Wednesday, July 18, 2012

The Birth of the "Duckeasy"

San Francisco is no stranger to getting around regulation. A city best known for giving Prohibition the finger and pioneering the decriminalization and legitimazation of cannabis sales is not going to bat an eyelash when you try to take away its most opulent and savored of edible offal; I'm referring, of course, to foie gras, arguably the crowned jewel of haute cuisine and hot cuisine alike. From seared torchons with toast points, to the secret ingredient in a $50 hamburger that people will swear on their grandmother is worth every penny, foie means a lot to a lot of people. And when you snatch something like that away with little warning, and minimal justification, you're bound to get some resistance.
It's a good thing SF chefs are a naturally clever bunch, because as long as you know the right people, you'd never know it was gone. Just like the Speakeasies that peppered this city during Prohibition, pioneering the way for those who weren't willing to let go, weren't willing to be told "No, I know better than you what is good for you," and the first Bay Area cannabis dispensaries to open their doors in turbulent and uncertain times, the chefs with the means and the know-how are doing their part to keep alive an important piece of food culture; and not just because of its potentially exquisite texture and flavor (though those things do matter very, very, very, very, very much), but also because this ban was improperly and hastily galvanized by a special interest group and forewent much of the standard review and research to which a regulation of its nature would typically be subject.
The fact of the matter is, the production of foie gras is not a black and white matter. There are, naturally, shades of grey among the ways ducks and geese can be raised, fed, and slaughtered, just as there are with any animal. And not to completely digress, but how can foie gras be categorically banned while industrially farmed chickens suffer conditions that would pass for extreme in Guantanamo? You've seen the truckfulls of birds going down the highway at 60 miles per hour, leaving a trail of feathers and emitting the stench of filthy, bacteria-ridden sadness just waiting to be an E. Coli outbreak. But I digress...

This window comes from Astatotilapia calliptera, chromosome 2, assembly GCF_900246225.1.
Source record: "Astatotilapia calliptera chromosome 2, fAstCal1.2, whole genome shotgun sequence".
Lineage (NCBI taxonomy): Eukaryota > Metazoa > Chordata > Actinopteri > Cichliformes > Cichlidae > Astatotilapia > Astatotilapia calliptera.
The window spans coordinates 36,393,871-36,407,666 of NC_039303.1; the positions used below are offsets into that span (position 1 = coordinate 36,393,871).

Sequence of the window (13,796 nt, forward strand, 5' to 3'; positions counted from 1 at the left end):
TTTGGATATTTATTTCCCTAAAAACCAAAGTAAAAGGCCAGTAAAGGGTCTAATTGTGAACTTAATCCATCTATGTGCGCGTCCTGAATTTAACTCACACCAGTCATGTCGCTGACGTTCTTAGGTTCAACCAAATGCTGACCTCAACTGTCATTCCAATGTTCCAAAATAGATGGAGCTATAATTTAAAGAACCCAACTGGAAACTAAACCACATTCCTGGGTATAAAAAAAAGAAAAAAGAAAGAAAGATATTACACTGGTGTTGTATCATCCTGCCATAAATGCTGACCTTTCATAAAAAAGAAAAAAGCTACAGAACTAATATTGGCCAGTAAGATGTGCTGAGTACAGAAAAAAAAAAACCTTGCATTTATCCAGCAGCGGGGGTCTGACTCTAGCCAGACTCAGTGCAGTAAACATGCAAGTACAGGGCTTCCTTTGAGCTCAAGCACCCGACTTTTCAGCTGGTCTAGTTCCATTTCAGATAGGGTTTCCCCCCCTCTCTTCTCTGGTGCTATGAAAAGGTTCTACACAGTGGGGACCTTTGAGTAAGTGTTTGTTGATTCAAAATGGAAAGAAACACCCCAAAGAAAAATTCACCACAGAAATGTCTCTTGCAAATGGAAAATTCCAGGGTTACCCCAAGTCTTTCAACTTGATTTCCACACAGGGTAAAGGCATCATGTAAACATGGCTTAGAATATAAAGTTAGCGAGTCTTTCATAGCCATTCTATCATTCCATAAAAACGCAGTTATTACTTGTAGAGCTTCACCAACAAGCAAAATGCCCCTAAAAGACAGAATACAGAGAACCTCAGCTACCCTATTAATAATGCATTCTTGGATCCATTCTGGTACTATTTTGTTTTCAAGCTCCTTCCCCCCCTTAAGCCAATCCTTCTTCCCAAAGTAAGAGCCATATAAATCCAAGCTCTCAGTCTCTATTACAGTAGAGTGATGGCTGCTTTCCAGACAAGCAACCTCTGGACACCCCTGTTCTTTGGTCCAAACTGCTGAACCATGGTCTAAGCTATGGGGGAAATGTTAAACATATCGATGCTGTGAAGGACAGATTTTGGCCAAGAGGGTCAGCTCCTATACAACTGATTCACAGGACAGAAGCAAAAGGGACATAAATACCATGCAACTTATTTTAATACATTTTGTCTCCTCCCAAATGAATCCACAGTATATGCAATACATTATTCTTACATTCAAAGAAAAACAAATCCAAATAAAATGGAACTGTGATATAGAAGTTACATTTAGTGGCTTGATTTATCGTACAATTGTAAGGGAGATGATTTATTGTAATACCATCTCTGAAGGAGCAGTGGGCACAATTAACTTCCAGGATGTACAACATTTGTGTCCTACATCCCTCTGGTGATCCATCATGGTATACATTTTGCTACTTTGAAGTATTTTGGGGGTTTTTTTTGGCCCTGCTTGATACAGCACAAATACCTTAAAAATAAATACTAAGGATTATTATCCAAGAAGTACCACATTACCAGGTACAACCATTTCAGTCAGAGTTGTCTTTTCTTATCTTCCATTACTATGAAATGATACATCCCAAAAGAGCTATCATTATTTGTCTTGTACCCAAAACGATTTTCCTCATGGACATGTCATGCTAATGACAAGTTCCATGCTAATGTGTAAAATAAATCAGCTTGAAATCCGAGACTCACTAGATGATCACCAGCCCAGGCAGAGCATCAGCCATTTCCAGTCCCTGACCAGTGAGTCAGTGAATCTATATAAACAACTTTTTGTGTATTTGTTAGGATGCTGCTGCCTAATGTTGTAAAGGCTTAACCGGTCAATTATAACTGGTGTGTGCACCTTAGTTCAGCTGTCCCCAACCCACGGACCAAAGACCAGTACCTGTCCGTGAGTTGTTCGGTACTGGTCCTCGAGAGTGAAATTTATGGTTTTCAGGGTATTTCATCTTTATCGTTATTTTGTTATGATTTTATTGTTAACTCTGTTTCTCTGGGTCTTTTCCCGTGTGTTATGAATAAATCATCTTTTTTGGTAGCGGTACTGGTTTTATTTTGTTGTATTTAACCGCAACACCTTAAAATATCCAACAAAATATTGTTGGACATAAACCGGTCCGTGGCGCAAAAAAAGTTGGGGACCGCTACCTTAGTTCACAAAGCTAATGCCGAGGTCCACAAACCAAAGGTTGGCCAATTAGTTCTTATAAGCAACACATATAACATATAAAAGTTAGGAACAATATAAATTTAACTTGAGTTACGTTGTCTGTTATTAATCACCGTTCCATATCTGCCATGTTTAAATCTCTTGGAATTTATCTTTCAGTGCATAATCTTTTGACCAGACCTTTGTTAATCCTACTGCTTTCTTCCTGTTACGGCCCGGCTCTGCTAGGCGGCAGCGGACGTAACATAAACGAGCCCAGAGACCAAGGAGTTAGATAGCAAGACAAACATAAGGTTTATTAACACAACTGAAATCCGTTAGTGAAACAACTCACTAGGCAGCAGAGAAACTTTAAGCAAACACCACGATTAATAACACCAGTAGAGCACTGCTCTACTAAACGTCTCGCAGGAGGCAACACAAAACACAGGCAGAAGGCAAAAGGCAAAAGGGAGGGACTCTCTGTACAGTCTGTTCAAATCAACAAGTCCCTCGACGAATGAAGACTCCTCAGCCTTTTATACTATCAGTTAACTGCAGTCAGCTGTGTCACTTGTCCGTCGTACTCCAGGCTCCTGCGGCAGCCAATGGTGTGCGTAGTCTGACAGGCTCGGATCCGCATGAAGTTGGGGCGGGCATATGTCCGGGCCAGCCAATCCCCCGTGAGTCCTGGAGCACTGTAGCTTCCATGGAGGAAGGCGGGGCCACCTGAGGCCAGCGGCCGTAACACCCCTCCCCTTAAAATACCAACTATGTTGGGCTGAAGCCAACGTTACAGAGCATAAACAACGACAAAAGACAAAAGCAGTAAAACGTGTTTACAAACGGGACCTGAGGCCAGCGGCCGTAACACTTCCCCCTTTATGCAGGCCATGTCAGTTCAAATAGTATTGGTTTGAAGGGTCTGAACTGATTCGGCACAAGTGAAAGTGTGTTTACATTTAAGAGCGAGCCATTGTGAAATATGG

When will we learn that banning something is an ineffective way to prevent it? It arguably increases its popularity, it certainly doesn't make it hard to get, it adds mystique, and, if anything, creates competition, which, in our beautifully capitalist society, inevitably drives the improvement of product quality. So, in essence, by banning something, you are ensuring that it gets better, and that it gets to more people.
And one thing is for sure: those people are going to enjoy it that much more. I know I certainly did.
Last Sunday I was able to attend one of these so-called "Duckeasies," thrown by a couple friends at a disclosed-last-minute location downtown. The amuse bouche, foie gras mousse and Welch's grape jam on Wonderbread, was delightfully playful and set the tone perfectly for the dinner: playful and whimsical, toying with the concept of foie as haute cuisine and using it in atypically rustic presentations and nestled among comfort foods. The foie was a more than welcome substitution for peanut butter in the amuse, without interrupting the inevitably pleasing nostalgia of Welch's on Wonderbread. It brought smiles to every face it was placed in front of.